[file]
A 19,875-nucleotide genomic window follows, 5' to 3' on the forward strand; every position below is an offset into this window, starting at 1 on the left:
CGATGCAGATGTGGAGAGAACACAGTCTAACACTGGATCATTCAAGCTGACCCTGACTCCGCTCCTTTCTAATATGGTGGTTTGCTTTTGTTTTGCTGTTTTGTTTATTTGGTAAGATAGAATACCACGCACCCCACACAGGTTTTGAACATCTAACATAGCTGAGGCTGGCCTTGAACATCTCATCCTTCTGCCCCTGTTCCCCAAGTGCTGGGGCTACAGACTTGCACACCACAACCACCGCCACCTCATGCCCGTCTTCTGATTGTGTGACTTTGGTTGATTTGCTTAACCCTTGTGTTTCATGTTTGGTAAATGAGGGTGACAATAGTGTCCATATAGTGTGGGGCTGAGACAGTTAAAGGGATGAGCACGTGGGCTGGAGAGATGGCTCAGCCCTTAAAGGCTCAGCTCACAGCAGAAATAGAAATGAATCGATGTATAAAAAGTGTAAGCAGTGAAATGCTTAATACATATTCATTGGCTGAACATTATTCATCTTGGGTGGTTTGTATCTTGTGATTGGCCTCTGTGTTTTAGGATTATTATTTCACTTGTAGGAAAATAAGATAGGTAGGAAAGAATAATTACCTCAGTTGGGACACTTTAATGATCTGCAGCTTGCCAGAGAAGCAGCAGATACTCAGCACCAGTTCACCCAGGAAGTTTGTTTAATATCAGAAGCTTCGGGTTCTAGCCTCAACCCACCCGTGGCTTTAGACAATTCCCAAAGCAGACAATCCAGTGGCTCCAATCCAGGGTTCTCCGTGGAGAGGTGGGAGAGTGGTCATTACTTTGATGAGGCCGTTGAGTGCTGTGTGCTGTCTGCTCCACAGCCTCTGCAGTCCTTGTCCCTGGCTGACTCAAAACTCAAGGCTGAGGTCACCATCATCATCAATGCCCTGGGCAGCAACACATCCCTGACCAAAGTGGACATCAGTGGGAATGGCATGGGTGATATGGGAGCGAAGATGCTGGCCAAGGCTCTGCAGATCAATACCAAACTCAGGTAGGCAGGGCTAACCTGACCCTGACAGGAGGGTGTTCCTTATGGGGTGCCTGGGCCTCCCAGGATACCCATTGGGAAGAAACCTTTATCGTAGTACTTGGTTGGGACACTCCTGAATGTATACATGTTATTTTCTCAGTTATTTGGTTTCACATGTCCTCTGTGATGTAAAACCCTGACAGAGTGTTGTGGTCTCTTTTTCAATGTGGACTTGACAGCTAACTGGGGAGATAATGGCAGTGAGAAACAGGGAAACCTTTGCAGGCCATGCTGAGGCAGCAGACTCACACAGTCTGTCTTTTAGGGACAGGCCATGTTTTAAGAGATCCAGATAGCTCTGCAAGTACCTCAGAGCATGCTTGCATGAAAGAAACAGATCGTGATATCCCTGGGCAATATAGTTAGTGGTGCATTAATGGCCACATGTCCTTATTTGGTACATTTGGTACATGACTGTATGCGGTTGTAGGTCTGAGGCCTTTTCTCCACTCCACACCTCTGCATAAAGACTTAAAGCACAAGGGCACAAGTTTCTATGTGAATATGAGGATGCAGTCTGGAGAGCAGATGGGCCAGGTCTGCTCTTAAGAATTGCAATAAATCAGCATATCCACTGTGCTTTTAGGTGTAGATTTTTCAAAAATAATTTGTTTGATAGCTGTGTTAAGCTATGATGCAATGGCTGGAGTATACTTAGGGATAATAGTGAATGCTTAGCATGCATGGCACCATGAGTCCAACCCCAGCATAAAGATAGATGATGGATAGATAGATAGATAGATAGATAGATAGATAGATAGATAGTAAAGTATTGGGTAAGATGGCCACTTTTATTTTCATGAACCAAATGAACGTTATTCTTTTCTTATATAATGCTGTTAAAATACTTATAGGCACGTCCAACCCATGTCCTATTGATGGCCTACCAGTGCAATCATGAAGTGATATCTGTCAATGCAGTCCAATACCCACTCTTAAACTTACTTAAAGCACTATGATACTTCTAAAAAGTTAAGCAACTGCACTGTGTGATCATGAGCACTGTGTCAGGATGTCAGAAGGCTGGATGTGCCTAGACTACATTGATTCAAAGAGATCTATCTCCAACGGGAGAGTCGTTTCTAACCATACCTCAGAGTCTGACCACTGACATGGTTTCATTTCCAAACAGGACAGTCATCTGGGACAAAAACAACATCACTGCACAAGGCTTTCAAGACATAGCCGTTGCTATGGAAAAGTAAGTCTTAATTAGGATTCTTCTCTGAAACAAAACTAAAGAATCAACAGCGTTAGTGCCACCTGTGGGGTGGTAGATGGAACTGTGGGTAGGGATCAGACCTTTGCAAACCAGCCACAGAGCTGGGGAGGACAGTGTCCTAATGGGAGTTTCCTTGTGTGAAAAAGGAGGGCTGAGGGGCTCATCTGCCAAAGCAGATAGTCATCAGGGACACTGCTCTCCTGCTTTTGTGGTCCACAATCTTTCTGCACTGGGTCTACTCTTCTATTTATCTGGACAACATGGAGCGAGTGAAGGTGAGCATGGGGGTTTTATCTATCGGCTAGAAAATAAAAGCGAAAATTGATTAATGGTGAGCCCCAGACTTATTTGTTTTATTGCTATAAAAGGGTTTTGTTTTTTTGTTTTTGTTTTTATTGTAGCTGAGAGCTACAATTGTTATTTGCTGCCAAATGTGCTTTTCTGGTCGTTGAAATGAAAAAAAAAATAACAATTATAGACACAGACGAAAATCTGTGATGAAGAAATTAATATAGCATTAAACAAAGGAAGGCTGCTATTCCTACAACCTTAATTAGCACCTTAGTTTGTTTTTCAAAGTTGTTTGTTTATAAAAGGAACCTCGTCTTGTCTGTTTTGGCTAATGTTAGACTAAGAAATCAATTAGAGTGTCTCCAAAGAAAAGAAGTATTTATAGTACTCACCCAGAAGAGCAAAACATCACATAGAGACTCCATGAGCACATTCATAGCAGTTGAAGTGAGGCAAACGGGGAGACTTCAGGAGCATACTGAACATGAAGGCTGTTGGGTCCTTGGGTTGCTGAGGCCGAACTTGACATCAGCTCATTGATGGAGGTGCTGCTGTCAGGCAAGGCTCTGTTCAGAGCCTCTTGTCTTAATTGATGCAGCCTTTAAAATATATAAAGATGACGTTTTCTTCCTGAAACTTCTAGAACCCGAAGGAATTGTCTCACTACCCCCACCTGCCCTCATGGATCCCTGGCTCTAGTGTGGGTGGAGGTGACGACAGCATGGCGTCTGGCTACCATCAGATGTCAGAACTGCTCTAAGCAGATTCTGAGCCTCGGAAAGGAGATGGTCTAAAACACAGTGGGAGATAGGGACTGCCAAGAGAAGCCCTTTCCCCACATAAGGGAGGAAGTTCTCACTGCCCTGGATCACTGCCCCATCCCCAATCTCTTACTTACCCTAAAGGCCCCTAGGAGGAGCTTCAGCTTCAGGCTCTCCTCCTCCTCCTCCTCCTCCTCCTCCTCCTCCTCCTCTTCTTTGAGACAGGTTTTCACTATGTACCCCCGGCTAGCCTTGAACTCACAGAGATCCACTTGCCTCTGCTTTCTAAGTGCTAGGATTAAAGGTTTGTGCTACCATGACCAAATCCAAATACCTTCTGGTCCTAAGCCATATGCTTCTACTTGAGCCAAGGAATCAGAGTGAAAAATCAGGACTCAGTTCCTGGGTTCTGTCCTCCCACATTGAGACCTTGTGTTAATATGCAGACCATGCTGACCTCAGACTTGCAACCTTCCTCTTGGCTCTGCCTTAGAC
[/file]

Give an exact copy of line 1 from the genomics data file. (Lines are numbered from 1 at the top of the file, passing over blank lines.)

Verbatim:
A 19,875-nucleotide genomic window follows, 5' to 3' on the forward strand; every position below is an offset into this window, starting at 1 on the left: